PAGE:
Revocation of will; requirements:

A testator may revoke a will in whole or in part:

  1. By executing a subsequent will that revokes the previous will or part expressly or by inconsistency.
  2. By performing a revocatory act on the will if the testator performs the act with this intent or if another person performs the act in the testator’s conscious presence and by the testator’s direction. For purposes of this paragraph, “revocatory act on the will” includes burning, tearing, canceling, obliterating or destroying the will or any part of it. A burning, tearing or canceling is a revocatory act on the will whether or not the burn, tear or cancellation touched any of the words on the will.
  3. If a subsequent will does not expressly revoke a previous will, the execution of the subsequent will wholly revokes the previous will by inconsistency if the testator intended the subsequent will to replace rather than supplement the previous will.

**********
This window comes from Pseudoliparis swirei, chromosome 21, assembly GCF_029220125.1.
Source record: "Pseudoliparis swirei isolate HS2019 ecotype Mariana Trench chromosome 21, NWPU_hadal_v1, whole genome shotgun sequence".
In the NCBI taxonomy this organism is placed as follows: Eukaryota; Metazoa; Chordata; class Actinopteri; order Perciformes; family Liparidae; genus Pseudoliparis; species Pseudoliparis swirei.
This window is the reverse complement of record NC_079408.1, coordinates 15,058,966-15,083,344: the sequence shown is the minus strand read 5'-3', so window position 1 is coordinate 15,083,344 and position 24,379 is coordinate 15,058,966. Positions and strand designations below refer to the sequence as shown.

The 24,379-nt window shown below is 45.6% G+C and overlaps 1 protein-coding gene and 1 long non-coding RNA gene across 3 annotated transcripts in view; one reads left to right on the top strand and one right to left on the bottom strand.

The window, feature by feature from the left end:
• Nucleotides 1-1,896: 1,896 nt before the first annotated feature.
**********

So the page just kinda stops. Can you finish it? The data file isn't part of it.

4. The testator is presumed to have intended a subsequent will to replace rather than supplement a previous will if the subsequent will makes a complete disposition of the testator’s estate. If this presumption arises and is not rebutted by clear and convincing evidence, the previous will is revoked and only the subsequent will is operative on the testator’s death.
  5. The testator is presumed to have intended a subsequent will to supplement rather than replace a previous will if the subsequent will does not make a complete disposition of the testator’s estate. If this presumption arises and is not rebutted by clear and convincing evidence, the subsequent will revokes the previous will only to the extent the subsequent will is inconsistent with the previous will and each will is fully operative on the testator’s death to the extent they are not inconsistent.14-2507.